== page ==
Location

Collier Library

Faculty Sponsor(s)

Dr. Mario Mighty

Event Website

https://www.una.edu/studentresearch/

Start Date

22-4-2019 1:00 PM

End Date

22-4-2019 2:00 PM

Document Type

Poster Presentation

Description

The purpose of this research is to identify the spatial relationship between cycling accidents among each race and ethnicity (White, Black, Hispanic, and Asian) and the socioeconomic characteristics of the area in which they occur. In this case, all census tracts within the City of Sacramento are observed. Each independent variable used in this research has been provided through the American Community Survey and United States Census Bureau’s estimates. These variables pertain to income, race and ethnicity demographics, commute mode choice, employment, and population. The dependent variable for this analysis involved the race and ethnicity of each bicycle accident victim. There were two sets of models used. The first model tests the frequency, proportion, and geographic pattern of the total bicycle accidents, as well as the number of accidents for each race and ethnicity. The second model used the Global Moran’s I Spatial Autocorrelation tool to measure the association between bicycle accident occurrences among each race and ethnicity and the area's socioeconomic counterparts. The goal of this research is to provide any evidence that racial disparities and transportation inequities for cycling activity and safety may be occurring in the City of Sacramento, California.

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Apr 22nd, 1:00 PM Apr 22nd, 2:00 PM

Racial Disparities in Cycling Activity and Safety: Associations Between the Urban-Built Environment and Bicycle Accidents in the City of Sacramento

Collier Library

The purpose of this research is to identify the spatial relationship between cycling accidents among each race and ethnicity (White, Black, Hispanic, and Asian) and the socioeconomic characteristics of the area in which they occur. In this case, all census tracts within the City of Sacramento are observed. Each independent variable used in this research has been provided through the American Community Survey and United States Census Bureau’s estimates. These variables pertain to income, race and ethnicity demographics, commute mode choice, employment, and population. The dependent variable for this analysis involved the race and ethnicity of each bicycle accident victim. There were two sets of models used. The first model tests the frequency, proportion, and geographic pattern of the total bicycle accidents, as well as the number of accidents for each race and ethnicity. The second model used the Global Moran’s I Spatial Autocorrelation tool to measure the association between bicycle accident occurrences among each race and ethnicity and the area's socioeconomic counterparts. The goal of this research is to provide any evidence that racial disparities and transportation inequities for cycling activity and safety may be occurring in the City of Sacramento, California.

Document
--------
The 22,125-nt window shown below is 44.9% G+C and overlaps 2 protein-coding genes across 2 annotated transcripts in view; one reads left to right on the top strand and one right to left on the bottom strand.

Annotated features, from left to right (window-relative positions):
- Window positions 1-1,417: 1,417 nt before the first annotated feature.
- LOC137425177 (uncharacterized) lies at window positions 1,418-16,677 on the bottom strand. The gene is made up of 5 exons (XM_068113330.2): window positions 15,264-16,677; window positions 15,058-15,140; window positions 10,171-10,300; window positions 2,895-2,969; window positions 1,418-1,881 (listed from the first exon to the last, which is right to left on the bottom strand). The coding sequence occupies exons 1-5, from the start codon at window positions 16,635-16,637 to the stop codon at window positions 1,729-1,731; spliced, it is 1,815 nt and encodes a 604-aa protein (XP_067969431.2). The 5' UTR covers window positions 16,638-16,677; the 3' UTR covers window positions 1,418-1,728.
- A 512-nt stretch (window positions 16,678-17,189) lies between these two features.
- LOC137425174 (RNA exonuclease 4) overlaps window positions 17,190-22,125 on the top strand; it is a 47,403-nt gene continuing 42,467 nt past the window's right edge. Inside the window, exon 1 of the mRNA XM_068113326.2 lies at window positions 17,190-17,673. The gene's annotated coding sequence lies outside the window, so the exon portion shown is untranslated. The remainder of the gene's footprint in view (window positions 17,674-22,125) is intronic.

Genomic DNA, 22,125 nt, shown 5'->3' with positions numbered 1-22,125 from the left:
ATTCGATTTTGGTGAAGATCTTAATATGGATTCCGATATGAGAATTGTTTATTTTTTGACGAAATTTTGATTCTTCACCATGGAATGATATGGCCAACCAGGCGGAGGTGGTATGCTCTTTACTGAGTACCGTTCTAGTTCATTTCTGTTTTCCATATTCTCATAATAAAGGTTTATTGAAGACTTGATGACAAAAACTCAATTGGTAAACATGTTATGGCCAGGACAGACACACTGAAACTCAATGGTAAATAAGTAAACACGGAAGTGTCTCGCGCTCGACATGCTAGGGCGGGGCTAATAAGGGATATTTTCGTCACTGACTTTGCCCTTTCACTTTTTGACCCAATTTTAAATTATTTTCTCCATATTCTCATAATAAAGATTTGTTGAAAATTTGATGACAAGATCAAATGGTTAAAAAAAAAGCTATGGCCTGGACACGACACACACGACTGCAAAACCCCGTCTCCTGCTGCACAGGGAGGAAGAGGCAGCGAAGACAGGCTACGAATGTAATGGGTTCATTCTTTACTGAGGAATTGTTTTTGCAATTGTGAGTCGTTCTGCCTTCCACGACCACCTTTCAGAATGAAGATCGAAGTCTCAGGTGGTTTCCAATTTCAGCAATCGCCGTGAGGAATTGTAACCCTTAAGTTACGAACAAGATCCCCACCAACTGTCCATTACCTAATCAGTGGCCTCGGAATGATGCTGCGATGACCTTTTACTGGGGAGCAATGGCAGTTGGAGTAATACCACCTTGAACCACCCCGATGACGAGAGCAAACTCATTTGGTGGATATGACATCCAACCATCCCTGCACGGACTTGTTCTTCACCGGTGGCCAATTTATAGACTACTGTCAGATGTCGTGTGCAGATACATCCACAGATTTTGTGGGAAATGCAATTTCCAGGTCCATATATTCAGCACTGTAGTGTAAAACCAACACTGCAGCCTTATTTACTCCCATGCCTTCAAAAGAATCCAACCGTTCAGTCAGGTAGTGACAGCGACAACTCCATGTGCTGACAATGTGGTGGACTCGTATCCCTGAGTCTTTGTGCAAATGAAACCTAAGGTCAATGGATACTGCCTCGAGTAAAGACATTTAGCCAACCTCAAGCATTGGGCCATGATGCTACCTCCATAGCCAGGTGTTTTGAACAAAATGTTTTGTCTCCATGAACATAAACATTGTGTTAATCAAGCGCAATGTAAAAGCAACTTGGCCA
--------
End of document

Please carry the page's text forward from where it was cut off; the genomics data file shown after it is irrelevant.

https://ir.una.edu/scholarsweek2019/2019/posters/9